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In Puerto Rico, Activists Transform Abandoned Land To Build Food Sovereignty


This article was published in NextCity on September 19, 2022. Read full version here. Versión en español aquí.


The structure of an old sugar mill sits in a once-abandoned parcel of land in Ponce, a city along Puerto Rico’s southern coast. Believed to be owned by the Puerto Rico Department of Housing, the space was used for over two decades as an illegal landfill. 

It’s one of many abandoned buildings and spaces in Puerto Rican cities, the result of countless ongoing social, political and economic crises, coupled with a barrage of deadly earthquakes and storms.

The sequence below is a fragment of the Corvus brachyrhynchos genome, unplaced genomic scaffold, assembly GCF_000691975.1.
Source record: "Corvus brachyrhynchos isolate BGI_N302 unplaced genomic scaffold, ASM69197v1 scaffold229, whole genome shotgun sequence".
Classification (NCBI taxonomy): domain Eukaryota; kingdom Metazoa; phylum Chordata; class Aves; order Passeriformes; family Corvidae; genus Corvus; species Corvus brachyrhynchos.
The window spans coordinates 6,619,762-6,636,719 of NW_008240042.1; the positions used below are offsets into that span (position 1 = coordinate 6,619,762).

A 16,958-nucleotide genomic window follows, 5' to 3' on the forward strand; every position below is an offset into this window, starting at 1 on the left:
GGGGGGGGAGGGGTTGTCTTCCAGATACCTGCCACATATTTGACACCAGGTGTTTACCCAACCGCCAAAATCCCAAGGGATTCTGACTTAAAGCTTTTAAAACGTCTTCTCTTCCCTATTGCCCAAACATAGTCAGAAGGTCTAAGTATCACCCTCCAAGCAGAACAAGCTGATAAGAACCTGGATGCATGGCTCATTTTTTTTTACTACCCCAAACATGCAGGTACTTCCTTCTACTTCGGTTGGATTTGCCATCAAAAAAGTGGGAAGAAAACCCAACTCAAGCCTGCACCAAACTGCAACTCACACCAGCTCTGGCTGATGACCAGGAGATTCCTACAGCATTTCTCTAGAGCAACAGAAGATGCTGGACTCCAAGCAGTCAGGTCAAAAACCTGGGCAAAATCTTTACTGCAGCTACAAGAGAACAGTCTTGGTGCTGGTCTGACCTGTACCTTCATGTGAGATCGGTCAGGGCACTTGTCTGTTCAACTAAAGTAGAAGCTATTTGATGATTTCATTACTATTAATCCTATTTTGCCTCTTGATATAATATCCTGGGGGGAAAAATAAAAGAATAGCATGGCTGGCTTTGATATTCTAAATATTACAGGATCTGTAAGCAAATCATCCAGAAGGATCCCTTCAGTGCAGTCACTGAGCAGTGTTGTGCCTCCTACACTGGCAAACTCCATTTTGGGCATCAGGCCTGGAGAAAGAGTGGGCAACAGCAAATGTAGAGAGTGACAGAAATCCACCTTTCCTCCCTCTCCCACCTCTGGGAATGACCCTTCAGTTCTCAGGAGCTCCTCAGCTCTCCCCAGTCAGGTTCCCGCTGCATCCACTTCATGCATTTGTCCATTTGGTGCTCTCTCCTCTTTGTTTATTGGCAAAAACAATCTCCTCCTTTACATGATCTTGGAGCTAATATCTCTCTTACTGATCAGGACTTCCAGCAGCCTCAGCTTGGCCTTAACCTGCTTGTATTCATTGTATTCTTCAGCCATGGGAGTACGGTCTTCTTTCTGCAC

But that land, about 10,000 square feet, is also one of a growing number of abandoned places that have been reclaimed by communities. Organizers of the El Huerto Urbano del Callejón Trujillo, the community garden and gathering space that has since taken over the dumpsite, say their aim is to effect change and take into their hands what the government is neglecting. Cotinue reading here.

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